As shown in FIG. 2, to raw or blended fibers, a latent solvent is applied, and the wet fibers subsequently formed into a thin web on a typical garnett machine, the thin web then being platted or cross-folded into a multi-ply batt. This batt isrolled into a hollow cylinder on a mandrel as described in relation to FIG. 1 and in British Pat. No. 1,503,644, and the outer layer of fibers in the hollow cylinder is bonded by hot air, whereupon the cylinder is removed from the mandrel and placed inan oven through which hot air is blown to activate the latent solvent on the fibers and thus form fiber bonds at the contact points of the fibers. The hollow cylinder is cut into shorter sections which are preoxidised in air and subsequently carbonisedin an inert atmosphere. Finally, each carbonised hollow cylinder section is machined to the required size to produce, as shown in FIG. 3, a fluid permeable electrical resistance heater element 20.
It is required to manufacture a carbon permeable heating element having the following specification:
______________________________________ Element resistivity 0.105-0.155 ohm cm Heat generation rate: 2.0/3kW at 10-30 volts Element geometry: Annular cylinder Element inside diameter: 20-25 mm Element outside diameter: 35-45 mm Elementlength: 110-130 mm Fluid temperature uniformity Tmax/Tmin ratio 1.3 Element density 110-120 kg/m3 ______________________________________
The method of manufacturing the heater element follows the procedure which has previously been described in relation to FIG. 2. A precursor cylinder of carbonisable latent solvent bonded fibres is fabricated by rolling up a fibre batt preparedusing normal textile machinery into a cylinder by means of an endless belt machine of the type shown in FIG. 1 and described in British Pat. No. 1,503,644. After the cylinder is formed the latent solvent is activated and the fibre to fibre bonds formedat the contact points. The precursor cylinder is pre-oxidised/carbonised and the resulting carbon cylinder machined to size.
Details of the precursor cylinder formation process parameters are as follows.
Fibre: 41/2 denier, 63 mm staple Courtelle-Courtauld's acrylic (PAN) latent solvent bondable fibre.
Latent solvent: Bondalaine `A` Cyclic Tetramethylene Sulphone from Shell Chemicals--SG 1.26. The latent solvent is added to the fibres before formation of the web. The weight of the wet web from the doffer is 15 gms/m2.
A wet batt consisting of 5 layers is prepared from the web. The batt is approximately 12 mm in height, 1.52 M wide and is cut to 5.4 M in length and weigh 500 grams. The weight of the wet web from the doffer is 15 gms/M2.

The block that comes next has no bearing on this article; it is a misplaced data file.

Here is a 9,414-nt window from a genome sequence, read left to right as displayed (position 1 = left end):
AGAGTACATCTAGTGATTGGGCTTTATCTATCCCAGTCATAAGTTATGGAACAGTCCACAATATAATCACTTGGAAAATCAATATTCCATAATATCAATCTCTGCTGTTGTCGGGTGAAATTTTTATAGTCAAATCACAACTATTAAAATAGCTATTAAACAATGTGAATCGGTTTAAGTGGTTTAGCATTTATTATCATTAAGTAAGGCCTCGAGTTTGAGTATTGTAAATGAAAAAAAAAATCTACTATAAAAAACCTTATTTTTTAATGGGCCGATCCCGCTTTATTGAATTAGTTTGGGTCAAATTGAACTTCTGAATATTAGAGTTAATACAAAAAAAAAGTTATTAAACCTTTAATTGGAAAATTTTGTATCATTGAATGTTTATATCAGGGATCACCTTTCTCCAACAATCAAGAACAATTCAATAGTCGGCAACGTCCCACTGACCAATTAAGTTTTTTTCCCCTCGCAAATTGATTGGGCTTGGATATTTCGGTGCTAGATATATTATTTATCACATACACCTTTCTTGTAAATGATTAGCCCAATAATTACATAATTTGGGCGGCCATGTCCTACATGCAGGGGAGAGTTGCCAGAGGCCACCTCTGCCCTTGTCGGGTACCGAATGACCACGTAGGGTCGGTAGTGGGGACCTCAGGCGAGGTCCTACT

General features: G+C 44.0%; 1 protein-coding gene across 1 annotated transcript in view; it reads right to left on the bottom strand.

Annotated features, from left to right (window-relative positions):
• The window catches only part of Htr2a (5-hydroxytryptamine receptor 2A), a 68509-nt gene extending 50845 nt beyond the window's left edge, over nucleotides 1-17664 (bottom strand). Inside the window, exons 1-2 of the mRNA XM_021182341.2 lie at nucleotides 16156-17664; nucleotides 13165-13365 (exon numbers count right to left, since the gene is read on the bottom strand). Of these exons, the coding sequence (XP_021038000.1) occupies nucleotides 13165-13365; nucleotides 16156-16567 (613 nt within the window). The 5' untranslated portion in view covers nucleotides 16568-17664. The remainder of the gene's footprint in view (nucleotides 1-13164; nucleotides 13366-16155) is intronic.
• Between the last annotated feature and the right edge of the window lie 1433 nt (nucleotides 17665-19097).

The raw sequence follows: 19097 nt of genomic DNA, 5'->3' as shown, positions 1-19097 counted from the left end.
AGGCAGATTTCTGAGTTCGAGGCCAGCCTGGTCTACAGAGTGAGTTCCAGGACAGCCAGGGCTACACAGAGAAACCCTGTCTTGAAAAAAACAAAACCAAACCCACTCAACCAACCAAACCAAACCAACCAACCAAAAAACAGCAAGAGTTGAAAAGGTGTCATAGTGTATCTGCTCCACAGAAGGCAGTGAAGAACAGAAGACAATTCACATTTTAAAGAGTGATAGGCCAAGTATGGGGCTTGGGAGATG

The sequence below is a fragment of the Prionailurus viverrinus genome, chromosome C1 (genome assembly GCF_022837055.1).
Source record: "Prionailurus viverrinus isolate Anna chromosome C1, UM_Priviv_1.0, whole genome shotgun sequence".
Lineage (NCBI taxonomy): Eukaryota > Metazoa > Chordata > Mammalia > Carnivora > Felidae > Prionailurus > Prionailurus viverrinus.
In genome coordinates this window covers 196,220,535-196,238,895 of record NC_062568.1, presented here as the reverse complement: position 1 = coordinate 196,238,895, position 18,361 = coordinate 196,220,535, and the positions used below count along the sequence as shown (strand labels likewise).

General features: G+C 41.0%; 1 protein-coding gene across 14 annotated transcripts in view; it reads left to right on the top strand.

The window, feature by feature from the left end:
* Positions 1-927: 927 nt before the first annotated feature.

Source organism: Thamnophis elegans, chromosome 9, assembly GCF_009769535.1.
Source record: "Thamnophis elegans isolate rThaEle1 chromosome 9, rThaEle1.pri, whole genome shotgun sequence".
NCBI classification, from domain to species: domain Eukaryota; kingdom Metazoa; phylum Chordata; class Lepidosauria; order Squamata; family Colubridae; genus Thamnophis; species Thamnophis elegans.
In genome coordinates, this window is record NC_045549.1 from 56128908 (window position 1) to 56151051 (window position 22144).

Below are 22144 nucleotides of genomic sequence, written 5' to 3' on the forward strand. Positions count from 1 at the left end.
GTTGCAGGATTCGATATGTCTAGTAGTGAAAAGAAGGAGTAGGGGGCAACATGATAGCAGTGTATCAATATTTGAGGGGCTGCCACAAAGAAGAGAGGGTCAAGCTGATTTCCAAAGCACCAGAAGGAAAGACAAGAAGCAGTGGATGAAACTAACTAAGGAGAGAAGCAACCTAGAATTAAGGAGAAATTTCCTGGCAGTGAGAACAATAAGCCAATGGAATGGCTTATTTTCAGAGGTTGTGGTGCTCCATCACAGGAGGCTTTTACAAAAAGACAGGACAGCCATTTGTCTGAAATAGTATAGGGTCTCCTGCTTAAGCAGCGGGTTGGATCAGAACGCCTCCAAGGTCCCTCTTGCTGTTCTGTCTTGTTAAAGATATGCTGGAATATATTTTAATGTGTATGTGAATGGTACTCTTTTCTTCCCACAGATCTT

In forming the web the dry fibre weight throughput is 237 gm/minute and the latent solvent is added to the fibres before web formation at the rate of 63 gm/minute (27% add-on).
The 5.4 M of batt is fed into the endless belt rolling machine onto a mandrel 1.77 M long and 27 mm in diameter. The speed of the winding belt is 2.42 M/second at the start of the rolling process and 7.26 M/second at the finish. A post rollingperiod of 60-100 seconds is used after feed in is completed. The bottom roller is raised 6 mm during this post rolling process and the top roller gap is 18 mm constant.
The cylinder is then air dried to form the fibre to fibre bonds for a period of 90 minutes at a temperature of 125° C.. -.3° C. and rotated at a speed of 12 RPM during drying. The final weight of the bonded fibrous cylinder is308 grams, the diameter is 72 mm and the length is 1250 mm. Density is 72 Kg/m3.
The cylinder is then cut into shorter lengths which are pre-oxidised and carbonised at a temperature of 1000°-1200° C. The resulting carbon cylinders have a density of 103-101 Kg/m3 for a carbonisation temperature of1000°-1200° C. An annular carbon element is then machined from this body. The performance specification of the element is typically as follows:
______________________________________ Carbonisation temperature °C. 1000 1200 Element outside diameter: mm 40 40 Element inside diameter: mm 24 24 Element length:mm 120/120 Tmax/Tmin ratio: 1.18 1.15 Element Resistivity ohm cm 0.154 0.110 Element Density kg/m3 114 108 ______________________________________
The use of a latent solvent to provide the bonds between the fibres has the primary advantage that it allows the matrix of carbonisable fibres to be formed into the desired geometry and density before any fibre to fibre bonds are formed andfibres rigidly located relative to each other. Thus a more uniform structure can be obtained and reproducibility of structure geometry from one matrix to another is considerably improved. Once the desired matrix geometry and density is attained thebonding is effected by activating the solvent and the desired matrix geometry and density is retained by means of the bonds formed. Since activation is by temperature only there is no resin impregnation stage to introduce non-uniformity of density, thefinal carbonised structure will have.
Field of SearchHeater type